Two: There are areas of spending that must be protected from cuts if we are to have any hope for the shortest possible recession and a return to the strong economy — and the ample revenue — the state enjoyed at the start of the year before the pandemic hit.

The Washington Research Council estimated the level of cuts to the state budget necessary for this fiscal year, depending on when cuts would be made. Making allowances for areas that the state Office of Financial Management would identify as protected, the state would have to cut 28 percent of its budget if action is delayed until March 1 of next year; or 16 percent by this Dec. 1; or 11 percent by Sept. 1.

Again, the same goes for any new revenue, the council’s brief finds: “To reach a target level of collections, a tax rate would need to be higher if applied over a shorter period.”

And because there are areas of the budget deemed protected from cuts by the OFM, such as Medicare, basic K-12 education, corrections and other areas, said Brian Jeffries, policy director for the Roundtable, that leaves other areas of spending open to deeper cuts, among them, higher education.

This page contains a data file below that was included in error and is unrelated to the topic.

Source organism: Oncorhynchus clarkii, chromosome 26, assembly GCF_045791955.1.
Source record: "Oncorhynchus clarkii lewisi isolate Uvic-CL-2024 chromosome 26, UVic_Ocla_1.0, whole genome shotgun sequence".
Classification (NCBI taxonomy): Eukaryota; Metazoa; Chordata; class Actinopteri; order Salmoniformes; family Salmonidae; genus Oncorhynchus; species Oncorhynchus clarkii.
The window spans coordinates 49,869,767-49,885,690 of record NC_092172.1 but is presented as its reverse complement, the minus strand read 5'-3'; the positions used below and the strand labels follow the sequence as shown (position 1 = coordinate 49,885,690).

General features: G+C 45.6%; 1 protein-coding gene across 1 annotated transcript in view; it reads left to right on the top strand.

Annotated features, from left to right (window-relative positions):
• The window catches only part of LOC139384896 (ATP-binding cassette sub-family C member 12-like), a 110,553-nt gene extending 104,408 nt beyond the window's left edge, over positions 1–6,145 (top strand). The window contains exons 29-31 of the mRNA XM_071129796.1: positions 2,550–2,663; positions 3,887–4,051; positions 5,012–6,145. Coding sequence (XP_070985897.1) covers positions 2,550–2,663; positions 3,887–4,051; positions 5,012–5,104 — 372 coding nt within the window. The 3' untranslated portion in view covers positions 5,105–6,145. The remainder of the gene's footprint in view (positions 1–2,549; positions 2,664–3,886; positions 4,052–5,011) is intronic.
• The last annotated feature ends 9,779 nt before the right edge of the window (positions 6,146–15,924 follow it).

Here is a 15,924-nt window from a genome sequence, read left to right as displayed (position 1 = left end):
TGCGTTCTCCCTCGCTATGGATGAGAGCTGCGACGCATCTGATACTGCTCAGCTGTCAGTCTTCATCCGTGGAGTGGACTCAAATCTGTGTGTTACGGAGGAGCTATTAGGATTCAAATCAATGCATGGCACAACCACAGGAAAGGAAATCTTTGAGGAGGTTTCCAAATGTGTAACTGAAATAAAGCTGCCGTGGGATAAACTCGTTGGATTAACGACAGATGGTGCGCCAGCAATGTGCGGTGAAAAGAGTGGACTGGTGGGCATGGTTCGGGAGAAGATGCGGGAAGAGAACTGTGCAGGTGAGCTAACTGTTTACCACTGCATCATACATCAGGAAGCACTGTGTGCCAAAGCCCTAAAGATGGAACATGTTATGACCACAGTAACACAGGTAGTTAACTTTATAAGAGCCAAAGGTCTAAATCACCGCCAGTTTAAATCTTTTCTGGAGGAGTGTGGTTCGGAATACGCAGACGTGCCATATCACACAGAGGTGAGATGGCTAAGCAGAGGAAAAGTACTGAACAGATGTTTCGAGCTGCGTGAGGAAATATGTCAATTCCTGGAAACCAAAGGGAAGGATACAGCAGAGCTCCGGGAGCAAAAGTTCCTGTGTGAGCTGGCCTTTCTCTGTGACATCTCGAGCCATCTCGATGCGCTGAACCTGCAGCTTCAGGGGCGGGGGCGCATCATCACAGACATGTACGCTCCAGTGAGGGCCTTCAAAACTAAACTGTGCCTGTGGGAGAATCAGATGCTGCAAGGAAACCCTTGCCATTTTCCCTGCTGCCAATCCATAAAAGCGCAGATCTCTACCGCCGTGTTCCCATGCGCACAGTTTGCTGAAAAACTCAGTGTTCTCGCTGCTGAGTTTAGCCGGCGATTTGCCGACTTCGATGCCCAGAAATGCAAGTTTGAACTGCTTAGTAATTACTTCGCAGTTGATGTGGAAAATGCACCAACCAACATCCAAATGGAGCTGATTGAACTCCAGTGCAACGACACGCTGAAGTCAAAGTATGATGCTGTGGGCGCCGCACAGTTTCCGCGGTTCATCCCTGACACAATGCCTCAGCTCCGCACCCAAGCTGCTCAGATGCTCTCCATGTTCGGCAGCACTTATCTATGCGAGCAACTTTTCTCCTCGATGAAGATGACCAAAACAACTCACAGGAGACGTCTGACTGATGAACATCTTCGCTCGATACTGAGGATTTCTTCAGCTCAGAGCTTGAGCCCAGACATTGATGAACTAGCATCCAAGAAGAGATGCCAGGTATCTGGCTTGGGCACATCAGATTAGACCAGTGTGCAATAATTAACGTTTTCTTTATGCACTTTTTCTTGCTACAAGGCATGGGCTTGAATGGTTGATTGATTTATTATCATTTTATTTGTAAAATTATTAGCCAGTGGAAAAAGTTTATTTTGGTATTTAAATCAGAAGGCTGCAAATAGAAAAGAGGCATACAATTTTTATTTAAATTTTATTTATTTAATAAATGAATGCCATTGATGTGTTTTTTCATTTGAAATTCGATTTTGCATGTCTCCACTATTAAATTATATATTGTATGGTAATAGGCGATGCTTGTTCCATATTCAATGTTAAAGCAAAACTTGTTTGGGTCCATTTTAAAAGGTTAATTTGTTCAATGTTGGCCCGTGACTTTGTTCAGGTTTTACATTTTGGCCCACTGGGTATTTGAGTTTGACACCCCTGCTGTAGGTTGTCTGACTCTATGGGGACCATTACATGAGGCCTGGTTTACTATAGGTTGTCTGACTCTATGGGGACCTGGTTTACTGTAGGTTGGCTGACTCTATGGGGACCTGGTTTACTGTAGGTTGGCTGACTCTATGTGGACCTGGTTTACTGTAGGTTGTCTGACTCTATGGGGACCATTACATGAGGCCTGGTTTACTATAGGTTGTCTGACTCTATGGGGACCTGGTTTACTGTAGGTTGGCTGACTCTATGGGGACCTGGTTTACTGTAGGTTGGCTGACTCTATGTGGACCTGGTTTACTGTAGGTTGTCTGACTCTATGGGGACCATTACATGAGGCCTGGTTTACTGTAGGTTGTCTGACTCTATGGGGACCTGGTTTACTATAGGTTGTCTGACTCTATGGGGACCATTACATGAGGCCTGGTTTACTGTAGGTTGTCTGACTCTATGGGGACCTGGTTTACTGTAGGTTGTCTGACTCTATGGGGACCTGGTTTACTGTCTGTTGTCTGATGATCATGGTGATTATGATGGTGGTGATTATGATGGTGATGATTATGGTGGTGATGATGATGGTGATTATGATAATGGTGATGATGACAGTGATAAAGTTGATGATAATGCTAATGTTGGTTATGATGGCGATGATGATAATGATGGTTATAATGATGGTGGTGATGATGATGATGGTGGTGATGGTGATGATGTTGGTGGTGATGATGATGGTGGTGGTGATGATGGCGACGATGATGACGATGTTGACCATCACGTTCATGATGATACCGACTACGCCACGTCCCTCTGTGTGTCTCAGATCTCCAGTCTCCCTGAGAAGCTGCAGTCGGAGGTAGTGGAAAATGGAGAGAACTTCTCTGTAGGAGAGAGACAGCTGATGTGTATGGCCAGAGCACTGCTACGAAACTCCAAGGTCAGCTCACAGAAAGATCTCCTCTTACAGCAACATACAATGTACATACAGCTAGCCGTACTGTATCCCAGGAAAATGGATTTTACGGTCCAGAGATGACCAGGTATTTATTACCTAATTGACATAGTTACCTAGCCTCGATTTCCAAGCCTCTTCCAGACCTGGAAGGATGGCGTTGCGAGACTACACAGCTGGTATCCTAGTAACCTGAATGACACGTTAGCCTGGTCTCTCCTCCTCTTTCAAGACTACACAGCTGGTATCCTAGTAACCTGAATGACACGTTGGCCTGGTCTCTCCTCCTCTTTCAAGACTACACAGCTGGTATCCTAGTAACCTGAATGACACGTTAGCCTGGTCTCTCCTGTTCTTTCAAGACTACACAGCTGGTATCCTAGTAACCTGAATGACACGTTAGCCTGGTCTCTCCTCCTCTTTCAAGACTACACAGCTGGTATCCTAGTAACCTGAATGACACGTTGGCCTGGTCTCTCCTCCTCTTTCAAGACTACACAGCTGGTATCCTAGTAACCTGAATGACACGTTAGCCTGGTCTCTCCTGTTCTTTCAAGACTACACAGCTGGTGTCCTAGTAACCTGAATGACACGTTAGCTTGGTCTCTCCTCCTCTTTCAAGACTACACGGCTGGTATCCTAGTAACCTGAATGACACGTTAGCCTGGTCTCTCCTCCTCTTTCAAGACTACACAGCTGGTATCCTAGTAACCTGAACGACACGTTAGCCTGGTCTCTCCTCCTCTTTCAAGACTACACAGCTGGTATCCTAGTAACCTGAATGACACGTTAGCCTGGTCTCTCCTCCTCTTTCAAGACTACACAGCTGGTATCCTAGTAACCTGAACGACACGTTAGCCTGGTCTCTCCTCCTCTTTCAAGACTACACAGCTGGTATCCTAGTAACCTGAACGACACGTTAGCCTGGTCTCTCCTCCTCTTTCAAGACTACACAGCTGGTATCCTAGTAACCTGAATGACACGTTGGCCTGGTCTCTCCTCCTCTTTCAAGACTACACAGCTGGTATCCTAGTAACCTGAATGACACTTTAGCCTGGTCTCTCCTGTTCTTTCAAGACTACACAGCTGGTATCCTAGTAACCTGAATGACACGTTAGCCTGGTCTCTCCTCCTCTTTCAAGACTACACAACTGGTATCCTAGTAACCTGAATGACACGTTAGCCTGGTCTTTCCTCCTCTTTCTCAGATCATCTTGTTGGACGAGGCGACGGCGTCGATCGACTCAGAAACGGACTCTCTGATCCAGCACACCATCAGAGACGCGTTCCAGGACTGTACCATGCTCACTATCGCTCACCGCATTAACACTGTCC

If there’s an “unprotected” area of state spending that will be crucial in an economic recovery, it is the higher education programs that prepare high school graduates for future careers. And more than just protected from significant cuts, those programs and institutions should be among the first in line to receive any investments made available by federal pandemic relief aid.

Key to recovery, reports the Roundtable and its education foundation, Partnership for Learning, will be an increase in the number of young adults who complete a post-high school credential, such as a college degree, but also workforce training in health care, construction, manufacturing and other career areas.

To take advantage of the expected demand for family-wage jobs in Washington state, the Roundtable and its education foundation estimate that at least 70 percent of high school graduates will need to complete a college degree or other post-secondary credential by age 26.

Even before the pandemic, only 41 percent of the state’s high school class of 2017 was expected to complete a post-secondary credential by age 26. That mark is even lower for Black (31 percent), Latino (30 percent) and Native American (18 percent) students.

To attain that 70 percent goal, especially during and after the pandemic, investments and commitments are needed to encourage post-secondary education for those still in public schools, reduce barriers to higher education and work with students to ensure they can complete those programs.